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In a couple of weeks I’ll be going with a friend to see Jeff Beck and Buddy Guy. It should be a fun evening of rock and blues.
Guitar hero Jeff Beck has been the focus of the media recently, touting his new album Loud Hailer. This is the first release in six years from the 72 year old axe man and it has received pretty good notices,mostly applauding the modern sound he captures by working with the young women of London based Bones — vocalist Rosie Bones and guitarist Carmen Vandenberg.
The first SotW is “Live in the Dark” from Loud Hailer.
Many of the songs on Loud Hailer have political themes, but not “Live in the Dark.” This is just a simple sample of modern garage rock.
Although I’m digging the new release, I still relish going back to his first solo album, Truth, for great blues based rock. His band for that album had Rod Stewart on vocals and Ronnie Wood on bass with a little help from friend Nicky Hopkins (piano) on a few cuts.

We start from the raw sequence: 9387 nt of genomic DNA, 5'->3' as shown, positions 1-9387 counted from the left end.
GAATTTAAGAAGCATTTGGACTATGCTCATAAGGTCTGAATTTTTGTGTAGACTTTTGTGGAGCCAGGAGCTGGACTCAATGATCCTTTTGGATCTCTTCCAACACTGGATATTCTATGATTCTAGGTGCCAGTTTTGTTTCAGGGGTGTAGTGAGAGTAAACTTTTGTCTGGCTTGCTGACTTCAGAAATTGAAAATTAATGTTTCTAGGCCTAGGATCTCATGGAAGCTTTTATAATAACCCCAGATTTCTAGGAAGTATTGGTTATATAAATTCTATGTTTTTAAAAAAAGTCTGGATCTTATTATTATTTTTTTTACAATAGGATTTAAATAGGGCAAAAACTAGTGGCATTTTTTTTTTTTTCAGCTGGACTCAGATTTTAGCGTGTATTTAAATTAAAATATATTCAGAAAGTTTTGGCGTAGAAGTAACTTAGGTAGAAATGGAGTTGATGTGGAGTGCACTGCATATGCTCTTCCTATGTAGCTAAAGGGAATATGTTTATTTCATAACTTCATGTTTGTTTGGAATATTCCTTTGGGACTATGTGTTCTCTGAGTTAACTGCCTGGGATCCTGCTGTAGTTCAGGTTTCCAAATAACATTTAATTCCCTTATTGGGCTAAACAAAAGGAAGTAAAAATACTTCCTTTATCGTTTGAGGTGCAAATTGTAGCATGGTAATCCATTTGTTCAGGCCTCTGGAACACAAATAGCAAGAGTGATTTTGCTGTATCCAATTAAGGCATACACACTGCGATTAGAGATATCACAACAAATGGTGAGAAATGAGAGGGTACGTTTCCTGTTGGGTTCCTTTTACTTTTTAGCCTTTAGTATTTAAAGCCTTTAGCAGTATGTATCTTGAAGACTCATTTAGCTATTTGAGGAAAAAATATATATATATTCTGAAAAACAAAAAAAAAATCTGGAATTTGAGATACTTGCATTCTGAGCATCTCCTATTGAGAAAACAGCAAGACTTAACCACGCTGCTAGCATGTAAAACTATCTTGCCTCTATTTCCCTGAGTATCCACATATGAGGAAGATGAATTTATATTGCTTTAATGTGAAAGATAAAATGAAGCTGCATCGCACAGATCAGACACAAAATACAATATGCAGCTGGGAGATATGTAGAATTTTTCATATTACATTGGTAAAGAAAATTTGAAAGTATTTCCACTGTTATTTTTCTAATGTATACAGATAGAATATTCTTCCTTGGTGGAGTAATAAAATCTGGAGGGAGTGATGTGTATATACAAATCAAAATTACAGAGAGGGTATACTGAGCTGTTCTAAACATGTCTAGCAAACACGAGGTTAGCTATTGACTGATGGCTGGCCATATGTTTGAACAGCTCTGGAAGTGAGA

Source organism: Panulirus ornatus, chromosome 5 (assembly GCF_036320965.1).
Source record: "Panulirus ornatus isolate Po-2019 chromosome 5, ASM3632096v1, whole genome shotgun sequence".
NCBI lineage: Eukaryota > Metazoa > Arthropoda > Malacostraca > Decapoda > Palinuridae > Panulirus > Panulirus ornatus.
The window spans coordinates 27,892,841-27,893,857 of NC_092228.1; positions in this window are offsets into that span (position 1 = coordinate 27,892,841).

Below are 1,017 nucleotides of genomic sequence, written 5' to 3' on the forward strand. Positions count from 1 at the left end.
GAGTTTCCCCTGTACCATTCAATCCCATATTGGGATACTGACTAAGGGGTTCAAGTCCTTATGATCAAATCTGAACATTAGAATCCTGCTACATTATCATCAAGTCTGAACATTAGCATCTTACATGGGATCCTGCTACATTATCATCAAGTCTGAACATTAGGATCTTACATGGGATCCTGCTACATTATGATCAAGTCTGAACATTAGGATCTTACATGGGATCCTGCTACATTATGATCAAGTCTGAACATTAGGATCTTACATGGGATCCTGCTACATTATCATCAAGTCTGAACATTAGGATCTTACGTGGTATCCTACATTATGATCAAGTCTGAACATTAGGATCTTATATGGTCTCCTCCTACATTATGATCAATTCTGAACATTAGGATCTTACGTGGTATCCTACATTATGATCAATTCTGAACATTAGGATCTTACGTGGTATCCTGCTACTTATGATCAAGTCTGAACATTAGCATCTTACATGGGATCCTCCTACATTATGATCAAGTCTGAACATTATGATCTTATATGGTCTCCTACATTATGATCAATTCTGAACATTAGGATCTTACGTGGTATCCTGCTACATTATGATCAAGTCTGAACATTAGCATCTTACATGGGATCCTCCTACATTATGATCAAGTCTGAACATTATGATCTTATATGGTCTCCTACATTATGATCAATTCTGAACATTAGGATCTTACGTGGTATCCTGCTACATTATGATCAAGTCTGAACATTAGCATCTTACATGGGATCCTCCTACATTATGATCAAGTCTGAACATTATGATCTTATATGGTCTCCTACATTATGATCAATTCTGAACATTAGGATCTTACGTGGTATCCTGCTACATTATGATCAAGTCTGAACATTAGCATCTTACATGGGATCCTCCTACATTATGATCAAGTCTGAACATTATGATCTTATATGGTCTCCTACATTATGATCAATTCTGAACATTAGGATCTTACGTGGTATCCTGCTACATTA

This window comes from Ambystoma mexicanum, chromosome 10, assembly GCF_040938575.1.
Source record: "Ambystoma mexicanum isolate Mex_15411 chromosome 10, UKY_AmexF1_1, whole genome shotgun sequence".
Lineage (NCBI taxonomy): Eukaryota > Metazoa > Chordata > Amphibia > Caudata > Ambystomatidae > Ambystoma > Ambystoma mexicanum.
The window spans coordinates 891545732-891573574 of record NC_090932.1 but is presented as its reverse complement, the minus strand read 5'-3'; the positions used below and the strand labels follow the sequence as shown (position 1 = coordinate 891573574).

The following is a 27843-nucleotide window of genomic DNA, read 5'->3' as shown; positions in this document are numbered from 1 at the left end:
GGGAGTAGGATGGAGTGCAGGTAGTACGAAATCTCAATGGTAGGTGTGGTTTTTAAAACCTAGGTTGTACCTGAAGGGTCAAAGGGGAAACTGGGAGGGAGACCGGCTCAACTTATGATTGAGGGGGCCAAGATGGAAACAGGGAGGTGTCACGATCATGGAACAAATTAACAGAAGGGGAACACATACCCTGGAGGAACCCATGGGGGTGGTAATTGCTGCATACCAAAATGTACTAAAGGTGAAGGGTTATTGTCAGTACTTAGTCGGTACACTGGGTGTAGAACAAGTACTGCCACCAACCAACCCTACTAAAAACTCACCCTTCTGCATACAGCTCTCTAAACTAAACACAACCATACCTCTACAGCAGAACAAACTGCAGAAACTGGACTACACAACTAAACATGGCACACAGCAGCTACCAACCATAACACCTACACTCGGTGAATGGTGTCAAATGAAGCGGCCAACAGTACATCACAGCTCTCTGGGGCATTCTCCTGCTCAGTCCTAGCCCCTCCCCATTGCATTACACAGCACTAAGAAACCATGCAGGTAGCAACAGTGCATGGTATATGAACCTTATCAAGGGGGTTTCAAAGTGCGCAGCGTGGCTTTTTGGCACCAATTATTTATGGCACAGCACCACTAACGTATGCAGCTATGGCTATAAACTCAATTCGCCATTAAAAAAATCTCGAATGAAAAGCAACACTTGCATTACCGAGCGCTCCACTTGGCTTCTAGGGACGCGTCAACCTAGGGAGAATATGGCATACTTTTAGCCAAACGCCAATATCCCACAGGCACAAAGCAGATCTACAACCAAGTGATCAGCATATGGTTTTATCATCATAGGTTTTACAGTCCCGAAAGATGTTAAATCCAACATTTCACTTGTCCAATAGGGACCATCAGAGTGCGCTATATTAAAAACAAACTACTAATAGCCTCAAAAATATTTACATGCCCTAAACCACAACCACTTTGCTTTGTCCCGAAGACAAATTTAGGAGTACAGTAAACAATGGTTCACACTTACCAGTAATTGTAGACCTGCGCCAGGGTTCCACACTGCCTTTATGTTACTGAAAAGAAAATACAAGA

The next SotW is “Blues Deluxe” from that album.
The song sounds like a live recording but I’m not sure if it really is live or just overdubbed with audience applause to make it appear that way. I can’t understand why they would do that but it doesn’t really matter.
In a 1973 article by Charles Shaar Murray in New Musical Express, he writes of “Blues Deluxe”:
“After Rod and Nicky have slugged out several identical choruses, Beck comes in for his solo, stopping the entire band to play a totally extraneous riff, and then producing assorted gabbles and screeches, finally divebombing into a minor conflagration at the bottom of the neck before leading it back into the next verse.”
Beck has always demonstrated flamboyance and independence in his playing!
True to the folk/blues tradition, Beck/Stewart avail themselves of a bit of “borrowing” for this number. It is a reworking of B.B. King’s “Gambler’s Blues.” Check it out sometime.
Enjoy… until next week.